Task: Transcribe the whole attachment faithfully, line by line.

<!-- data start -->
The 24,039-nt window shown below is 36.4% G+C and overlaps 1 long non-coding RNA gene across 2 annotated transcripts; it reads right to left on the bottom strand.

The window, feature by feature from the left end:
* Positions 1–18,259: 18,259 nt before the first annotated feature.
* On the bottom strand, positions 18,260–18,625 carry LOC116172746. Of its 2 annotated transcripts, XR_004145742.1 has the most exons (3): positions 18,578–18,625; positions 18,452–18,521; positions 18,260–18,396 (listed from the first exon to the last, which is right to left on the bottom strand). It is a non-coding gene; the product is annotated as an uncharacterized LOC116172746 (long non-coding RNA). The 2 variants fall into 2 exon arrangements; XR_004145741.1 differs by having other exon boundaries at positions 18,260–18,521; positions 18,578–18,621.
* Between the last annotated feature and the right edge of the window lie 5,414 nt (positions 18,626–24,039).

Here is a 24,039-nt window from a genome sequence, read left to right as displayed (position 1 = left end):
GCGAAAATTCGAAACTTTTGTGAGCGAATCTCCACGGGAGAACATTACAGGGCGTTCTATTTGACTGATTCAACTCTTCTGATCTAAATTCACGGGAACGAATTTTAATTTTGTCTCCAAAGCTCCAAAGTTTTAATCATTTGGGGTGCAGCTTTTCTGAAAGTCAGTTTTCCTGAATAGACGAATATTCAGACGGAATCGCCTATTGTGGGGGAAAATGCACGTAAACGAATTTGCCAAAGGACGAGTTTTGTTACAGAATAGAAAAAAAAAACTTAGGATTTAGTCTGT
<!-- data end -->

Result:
The 24,039-nt window shown below is 36.4% G+C and overlaps 1 long non-coding RNA gene across 2 annotated transcripts; it reads right to left on the bottom strand.

The window, feature by feature from the left end:
* Positions 1–18,259: 18,259 nt before the first annotated feature.
* On the bottom strand, positions 18,260–18,625 carry LOC116172746. Of its 2 annotated transcripts, XR_004145742.1 has the most exons (3): positions 18,578–18,625; positions 18,452–18,521; positions 18,260–18,396 (listed from the first exon to the last, which is right to left on the bottom strand). It is a non-coding gene; the product is annotated as an uncharacterized LOC116172746 (long non-coding RNA). The 2 variants fall into 2 exon arrangements; XR_004145741.1 differs by having other exon boundaries at positions 18,260–18,521; positions 18,578–18,621.
* Between the last annotated feature and the right edge of the window lie 5,414 nt (positions 18,626–24,039).

Here is a 24,039-nt window from a genome sequence, read left to right as displayed (position 1 = left end):
GCGAAAATTCGAAACTTTTGTGAGCGAATCTCCACGGGAGAACATTACAGGGCGTTCTATTTGACTGATTCAACTCTTCTGATCTAAATTCACGGGAACGAATTTTAATTTTGTCTCCAAAGCTCCAAAGTTTTAATCATTTGGGGTGCAGCTTTTCTGAAAGTCAGTTTTCCTGAATAGACGAATATTCAGACGGAATCGCCTATTGTGGGGGAAAATGCACGTAAACGAATTTGCCAAAGGACGAGTTTTGTTACAGAATAGAAAAAAAAAACTTAGGATTTAGTCTGT